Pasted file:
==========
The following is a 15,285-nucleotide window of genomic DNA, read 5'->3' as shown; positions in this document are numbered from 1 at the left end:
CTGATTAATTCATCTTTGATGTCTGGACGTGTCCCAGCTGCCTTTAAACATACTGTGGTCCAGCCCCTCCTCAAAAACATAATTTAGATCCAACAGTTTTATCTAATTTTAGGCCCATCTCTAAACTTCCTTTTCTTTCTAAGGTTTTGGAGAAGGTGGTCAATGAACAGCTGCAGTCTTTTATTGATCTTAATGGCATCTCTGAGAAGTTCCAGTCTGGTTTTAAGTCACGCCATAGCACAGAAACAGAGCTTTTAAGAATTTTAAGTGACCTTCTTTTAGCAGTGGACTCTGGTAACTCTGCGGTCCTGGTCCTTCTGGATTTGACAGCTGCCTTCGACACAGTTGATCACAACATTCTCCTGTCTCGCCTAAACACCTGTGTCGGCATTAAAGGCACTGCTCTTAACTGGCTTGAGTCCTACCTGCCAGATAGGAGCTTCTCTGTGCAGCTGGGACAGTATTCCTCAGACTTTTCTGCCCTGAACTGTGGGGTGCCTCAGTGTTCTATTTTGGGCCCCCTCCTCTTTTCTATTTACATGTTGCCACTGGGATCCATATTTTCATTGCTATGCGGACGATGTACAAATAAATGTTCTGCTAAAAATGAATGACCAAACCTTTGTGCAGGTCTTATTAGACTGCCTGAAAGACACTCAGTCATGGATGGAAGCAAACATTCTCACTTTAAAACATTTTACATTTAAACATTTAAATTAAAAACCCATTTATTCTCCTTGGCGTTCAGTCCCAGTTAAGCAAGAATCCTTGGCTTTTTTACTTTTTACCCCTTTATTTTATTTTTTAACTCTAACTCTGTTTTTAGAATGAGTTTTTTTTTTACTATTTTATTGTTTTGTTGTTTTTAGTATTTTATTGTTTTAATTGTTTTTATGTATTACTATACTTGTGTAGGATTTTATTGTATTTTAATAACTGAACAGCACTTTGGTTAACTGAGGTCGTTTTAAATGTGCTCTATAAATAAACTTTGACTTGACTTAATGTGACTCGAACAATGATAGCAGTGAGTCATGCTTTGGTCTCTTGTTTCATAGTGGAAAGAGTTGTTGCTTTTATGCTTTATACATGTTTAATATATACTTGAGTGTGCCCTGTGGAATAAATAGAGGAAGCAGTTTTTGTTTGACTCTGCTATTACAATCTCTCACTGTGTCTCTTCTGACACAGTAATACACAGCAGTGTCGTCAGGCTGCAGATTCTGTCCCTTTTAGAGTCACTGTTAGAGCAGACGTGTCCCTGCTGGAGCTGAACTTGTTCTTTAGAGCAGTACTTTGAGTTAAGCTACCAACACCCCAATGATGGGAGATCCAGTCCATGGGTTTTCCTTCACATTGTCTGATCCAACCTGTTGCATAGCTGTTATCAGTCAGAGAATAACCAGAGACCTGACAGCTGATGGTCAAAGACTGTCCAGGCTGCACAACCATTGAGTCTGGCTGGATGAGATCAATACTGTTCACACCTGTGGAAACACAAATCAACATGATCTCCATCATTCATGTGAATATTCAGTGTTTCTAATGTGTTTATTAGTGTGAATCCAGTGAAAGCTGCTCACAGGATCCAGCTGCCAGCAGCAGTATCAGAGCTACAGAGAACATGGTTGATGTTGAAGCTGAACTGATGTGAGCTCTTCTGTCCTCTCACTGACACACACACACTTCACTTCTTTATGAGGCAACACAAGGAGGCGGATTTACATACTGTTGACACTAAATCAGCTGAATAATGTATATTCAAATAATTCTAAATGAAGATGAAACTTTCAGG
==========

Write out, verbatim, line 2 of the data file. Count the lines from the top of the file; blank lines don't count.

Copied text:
CTGATTAATTCATCTTTGATGTCTGGACGTGTCCCAGCTGCCTTTAAACATACTGTGGTCCAGCCCCTCCTCAAAAACATAATTTAGATCCAACAGTTTTATCTAATTTTAGGCCCATCTCTAAACTTCCTTTTCTTTCTAAGGTTTTGGAGAAGGTGGTCAATGAACAGCTGCAGTCTTTTATTGATCTTAATGGCATCTCTGAGAAGTTCCAGTCTGGTTTTAAGTCACGCCATAGCACAGAAACAGAGCTTTTAAGAATTTTAAGTGACCTTCTTTTAGCAGTGGACTCTGGTAACTCTGCGGTCCTGGTCCTTCTGGATTTGACAGCTGCCTTCGACACAGTTGATCACAACATTCTCCTGTCTCGCCTAAACACCTGTGTCGGCATTAAAGGCACTGCTCTTAACTGGCTTGAGTCCTACCTGCCAGATAGGAGCTTCTCTGTGCAGCTGGGACAGTATTCCTCAGACTTTTCTGCCCTGAACTGTGGGGTGCCTCAGTGTTCTATTTTGGGCCCCCTCCTCTTTTCTATTTACATGTTGCCACTGGGATCCATATTTTCATTGCTATGCGGACGATGTACAAATAAATGTTCTGCTAAAAATGAATGACCAAACCTTTGTGCAGGTCTTATTAGACTGCCTGAAAGACACTCAGTCATGGATGGAAGCAAACATTCTCACTTTAAAACATTTTACATTTAAACATTTAAATTAAAAACCCATTTATTCTCCTTGGCGTTCAGTCCCAGTTAAGCAAGAATCCTTGGCTTTTTTACTTTTTACCCCTTTATTTTATTTTTTAACTCTAACTCTGTTTTTAGAATGAGTTTTTTTTTTACTATTTTATTGTTTTGTTGTTTTTAGTATTTTATTGTTTTAATTGTTTTTATGTATTACTATACTTGTGTAGGATTTTATTGTATTTTAATAACTGAACAGCACTTTGGTTAACTGAGGTCGTTTTAAATGTGCTCTATAAATAAACTTTGACTTGACTTAATGTGACTCGAACAATGATAGCAGTGAGTCATGCTTTGGTCTCTTGTTTCATAGTGGAAAGAGTTGTTGCTTTTATGCTTTATACATGTTTAATATATACTTGAGTGTGCCCTGTGGAATAAATAGAGGAAGCAGTTTTTGTTTGACTCTGCTATTACAATCTCTCACTGTGTCTCTTCTGACACAGTAATACACAGCAGTGTCGTCAGGCTGCAGATTCTGTCCCTTTTAGAGTCACTGTTAGAGCAGACGTGTCCCTGCTGGAGCTGAACTTGTTCTTTAGAGCAGTACTTTGAGTTAAGCTACCAACACCCCAATGATGGGAGATCCAGTCCATGGGTTTTCCTTCACATTGTCTGATCCAACCTGTTGCATAGCTGTTATCAGTCAGAGAATAACCAGAGACCTGACAGCTGATGGTCAAAGACTGTCCAGGCTGCACAACCATTGAGTCTGGCTGGATGAGATCAATACTGTTCACACCTGTGGAAACACAAATCAACATGATCTCCATCATTCATGTGAATATTCAGTGTTTCTAATGTGTTTATTAGTGTGAATCCAGTGAAAGCTGCTCACAGGATCCAGCTGCCAGCAGCAGTATCAGAGCTACAGAGAACATGGTTGATGTTGAAGCTGAACTGATGTGAGCTCTTCTGTCCTCTCACTGACACACACACACTTCACTTCTTTATGAGGCAACACAAGGAGGCGGATTTACATACTGTTGACACTAAATCAGCTGAATAATGTATATTCAAATAATTCTAAATGAAGATGAAACTTTCAGG